Ashley Brooks

16th June, 2023

Blog, DB News

A Unique 5 Year Period draws to an end….

The word “unprecedented” is banded around way too often in the investment industry. Markets are dynamic and ever-changing, so most market cycles feel different in one way or another.

That said, the most recent 5-year period really has been one of the toughest on record for investment assets.  It will be viewed as the end part of a fifteen-year period where interest rates were zero and even negative for most of the developed world. I guess in that sense, ‘unprecedented’ is appropriate.

Despite this, across the last 10 years, our Low to Medium Risk Portfolio has returned 38% gross of advice costs (around 30% net). However, split that into two 5-year chunks, and you’ll find that 27% of that 38% was delivered in the first 5 years, and just 9% in the last 5. This has been disappointing from a numeric perspective, though as always, it’s important to consider the context.

It isn’t unusual to have challenging market periods of course, and in fact we do expect them. In a typical cycle, it would be considered “normal” to experience a 20% stock market fall (“bear market”) once in every 5–10 year period, and the thing about the recent past is that we’ve had two within 5 years – one at the start of Covid, and the second due to the inflation spike from mid-2021 onwards.

Other factors have influenced instability as well, take for example the political backdrop. It isn’t as important a factor as say interest rate levels, or economic growth, but markets and business’ like policy stability. Between 1980 and 2016 we had 5 Prime Ministers, with an average tenure of 7.2 years. Since 2016 we’ve had another 4, with an average tenure of just 1.8 years.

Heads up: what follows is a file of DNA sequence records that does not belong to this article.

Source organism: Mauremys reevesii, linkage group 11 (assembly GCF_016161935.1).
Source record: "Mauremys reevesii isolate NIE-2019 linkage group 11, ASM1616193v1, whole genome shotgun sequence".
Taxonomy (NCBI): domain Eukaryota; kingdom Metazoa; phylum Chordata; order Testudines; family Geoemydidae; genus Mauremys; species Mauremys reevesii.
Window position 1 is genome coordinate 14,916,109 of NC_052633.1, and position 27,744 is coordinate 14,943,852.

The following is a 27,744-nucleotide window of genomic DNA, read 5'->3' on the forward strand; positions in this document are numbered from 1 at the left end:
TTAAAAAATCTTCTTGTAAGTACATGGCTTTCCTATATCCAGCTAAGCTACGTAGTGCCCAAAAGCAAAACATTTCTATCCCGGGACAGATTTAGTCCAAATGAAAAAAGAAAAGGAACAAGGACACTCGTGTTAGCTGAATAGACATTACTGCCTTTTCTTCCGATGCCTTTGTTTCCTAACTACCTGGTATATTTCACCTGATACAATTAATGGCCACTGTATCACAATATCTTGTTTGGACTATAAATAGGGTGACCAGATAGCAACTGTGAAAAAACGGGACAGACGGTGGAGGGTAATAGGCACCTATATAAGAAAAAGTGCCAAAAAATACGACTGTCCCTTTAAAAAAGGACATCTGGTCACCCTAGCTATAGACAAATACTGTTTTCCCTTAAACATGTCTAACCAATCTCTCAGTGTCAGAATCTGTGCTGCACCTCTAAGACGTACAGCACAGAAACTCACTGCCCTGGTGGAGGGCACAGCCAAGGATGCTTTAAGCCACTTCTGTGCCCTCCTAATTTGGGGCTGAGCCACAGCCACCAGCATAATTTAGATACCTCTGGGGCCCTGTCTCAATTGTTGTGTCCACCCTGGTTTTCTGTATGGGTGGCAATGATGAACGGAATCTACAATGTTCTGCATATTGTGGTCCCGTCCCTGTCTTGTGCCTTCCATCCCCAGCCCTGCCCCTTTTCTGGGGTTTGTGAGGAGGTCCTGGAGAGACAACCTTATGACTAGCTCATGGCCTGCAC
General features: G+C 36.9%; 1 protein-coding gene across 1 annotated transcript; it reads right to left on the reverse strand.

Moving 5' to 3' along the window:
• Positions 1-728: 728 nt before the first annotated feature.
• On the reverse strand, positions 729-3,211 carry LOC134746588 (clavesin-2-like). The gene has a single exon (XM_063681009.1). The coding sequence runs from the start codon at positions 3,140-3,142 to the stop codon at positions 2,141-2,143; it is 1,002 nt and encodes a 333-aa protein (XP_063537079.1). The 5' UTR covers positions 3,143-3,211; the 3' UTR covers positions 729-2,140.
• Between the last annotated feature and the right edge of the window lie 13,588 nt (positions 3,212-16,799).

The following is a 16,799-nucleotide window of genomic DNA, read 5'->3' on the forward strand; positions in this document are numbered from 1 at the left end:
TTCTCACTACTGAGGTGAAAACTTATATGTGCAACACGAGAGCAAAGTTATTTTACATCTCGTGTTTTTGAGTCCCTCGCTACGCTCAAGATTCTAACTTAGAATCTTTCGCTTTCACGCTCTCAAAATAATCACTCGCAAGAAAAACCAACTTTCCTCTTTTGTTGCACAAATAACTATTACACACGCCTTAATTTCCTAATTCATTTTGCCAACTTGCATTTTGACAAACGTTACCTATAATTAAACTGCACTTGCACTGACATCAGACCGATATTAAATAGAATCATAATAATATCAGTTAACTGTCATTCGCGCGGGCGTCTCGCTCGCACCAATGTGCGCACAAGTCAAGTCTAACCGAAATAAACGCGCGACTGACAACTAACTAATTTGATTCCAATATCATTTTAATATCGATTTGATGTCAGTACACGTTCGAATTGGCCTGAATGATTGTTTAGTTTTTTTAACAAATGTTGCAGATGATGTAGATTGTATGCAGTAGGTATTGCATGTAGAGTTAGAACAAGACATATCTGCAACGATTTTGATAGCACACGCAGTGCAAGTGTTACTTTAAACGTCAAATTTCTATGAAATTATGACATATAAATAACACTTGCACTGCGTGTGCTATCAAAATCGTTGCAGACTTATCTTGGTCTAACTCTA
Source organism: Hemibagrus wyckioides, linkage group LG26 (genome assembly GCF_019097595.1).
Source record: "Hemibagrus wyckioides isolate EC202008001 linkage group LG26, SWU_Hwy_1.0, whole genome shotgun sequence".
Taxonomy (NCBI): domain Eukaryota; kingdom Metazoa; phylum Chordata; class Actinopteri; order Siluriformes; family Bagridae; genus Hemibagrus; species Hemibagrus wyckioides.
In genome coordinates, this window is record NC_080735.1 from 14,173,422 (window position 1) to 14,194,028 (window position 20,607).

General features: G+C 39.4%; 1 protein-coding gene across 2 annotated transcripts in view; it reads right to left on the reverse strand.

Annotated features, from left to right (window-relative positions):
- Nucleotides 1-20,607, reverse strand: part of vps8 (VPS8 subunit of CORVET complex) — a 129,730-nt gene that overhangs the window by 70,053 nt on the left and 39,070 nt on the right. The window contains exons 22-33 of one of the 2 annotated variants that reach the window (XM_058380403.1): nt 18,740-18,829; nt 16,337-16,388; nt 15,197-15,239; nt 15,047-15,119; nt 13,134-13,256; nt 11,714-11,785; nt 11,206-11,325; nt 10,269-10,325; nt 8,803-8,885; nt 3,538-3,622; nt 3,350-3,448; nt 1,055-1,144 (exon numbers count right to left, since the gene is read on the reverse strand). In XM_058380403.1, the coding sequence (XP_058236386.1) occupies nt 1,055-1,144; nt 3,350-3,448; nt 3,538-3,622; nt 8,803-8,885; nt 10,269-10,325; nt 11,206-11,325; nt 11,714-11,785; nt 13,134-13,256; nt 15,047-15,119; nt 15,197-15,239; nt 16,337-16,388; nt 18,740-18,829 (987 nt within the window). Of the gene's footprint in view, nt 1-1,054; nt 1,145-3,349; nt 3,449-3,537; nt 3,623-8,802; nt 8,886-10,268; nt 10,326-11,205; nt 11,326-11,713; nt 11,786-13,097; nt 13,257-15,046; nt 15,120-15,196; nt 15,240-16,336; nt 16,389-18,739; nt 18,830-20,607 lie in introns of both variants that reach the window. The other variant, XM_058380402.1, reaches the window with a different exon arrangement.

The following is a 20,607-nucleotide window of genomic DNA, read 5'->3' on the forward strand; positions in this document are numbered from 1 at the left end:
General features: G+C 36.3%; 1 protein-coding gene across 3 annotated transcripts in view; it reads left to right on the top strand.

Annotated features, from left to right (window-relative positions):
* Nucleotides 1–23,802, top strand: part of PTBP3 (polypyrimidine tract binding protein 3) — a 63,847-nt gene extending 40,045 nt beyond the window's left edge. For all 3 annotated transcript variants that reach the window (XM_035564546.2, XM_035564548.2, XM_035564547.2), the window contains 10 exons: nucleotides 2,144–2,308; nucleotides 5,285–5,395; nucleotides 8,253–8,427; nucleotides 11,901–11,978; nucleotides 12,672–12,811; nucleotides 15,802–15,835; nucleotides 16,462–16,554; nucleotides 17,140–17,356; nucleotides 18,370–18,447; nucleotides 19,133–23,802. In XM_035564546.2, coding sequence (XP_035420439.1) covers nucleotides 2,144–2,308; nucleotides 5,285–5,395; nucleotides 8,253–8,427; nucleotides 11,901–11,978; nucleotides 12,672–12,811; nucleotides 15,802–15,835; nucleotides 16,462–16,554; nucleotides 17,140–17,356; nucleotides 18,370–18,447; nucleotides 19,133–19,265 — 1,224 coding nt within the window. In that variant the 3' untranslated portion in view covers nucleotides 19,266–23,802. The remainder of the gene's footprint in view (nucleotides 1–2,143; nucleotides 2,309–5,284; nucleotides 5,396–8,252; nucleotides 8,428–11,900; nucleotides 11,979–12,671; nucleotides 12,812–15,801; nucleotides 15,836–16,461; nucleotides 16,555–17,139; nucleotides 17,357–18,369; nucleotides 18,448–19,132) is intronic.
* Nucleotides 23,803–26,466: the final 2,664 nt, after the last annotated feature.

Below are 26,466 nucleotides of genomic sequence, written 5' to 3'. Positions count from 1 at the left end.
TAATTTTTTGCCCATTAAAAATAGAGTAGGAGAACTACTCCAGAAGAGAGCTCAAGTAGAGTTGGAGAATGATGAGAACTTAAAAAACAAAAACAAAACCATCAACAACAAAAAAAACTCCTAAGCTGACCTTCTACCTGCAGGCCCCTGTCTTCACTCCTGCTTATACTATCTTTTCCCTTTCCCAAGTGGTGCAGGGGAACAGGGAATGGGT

The last 5-year period has encompassed the consequences of Brexit, Covid, the War in Ukraine, an inflation spike, and a corresponding rapid rise in interest rates. Equity markets have fallen more than 25% on 2 occasions, and bond markets in 2022 had their worst period in recent history when UK Government Bonds lost over 45% from their peak in 2020 to where they were last week.

The chart below shows how difficult it has been over the last five years to create positive returns from a diverse portfolio. Diversity is vital in running multi asset portfolios, so the graph below shows the returns from 5 key variables within a multi asset portfolio.

As we referred to earlier, what brought the zero-interest rate cycle to an end was the return of inflation and higher interest rates, the latter of which is used to tame inflation. If interest rates rise too quickly, they are likely to drive a recession, which in turn will likely curb inflation. The takeaway from this being, that a ceiling for inflation and interest rates is likely, and we believe, we are close to or at that ceiling.

Frustratingly, inflation has been stickier than we thought. Why? Well, the consumer has proved very resilient in the Western world, and employment remains at all time highs. This sounds like the perfect scenario, though the latter two factors are inflationary and have essentially served to negatively elongate the end of the cycle. The return of income into our portfolios, that we have so often referred to in recent times, is starting to have a positive effect, though progress has been slow. Capital values have continued to fall over the course of this calendar year, though our portfolios are in the green due to the income that is now coming through as each month goes by. Once capital values level out, and dare I say it inflation takes on a consistent and controlled trajectory, we should see good levels of capital growth to add to our healthy income yield. This will herald the start of the new cycle, and we will all drink to that.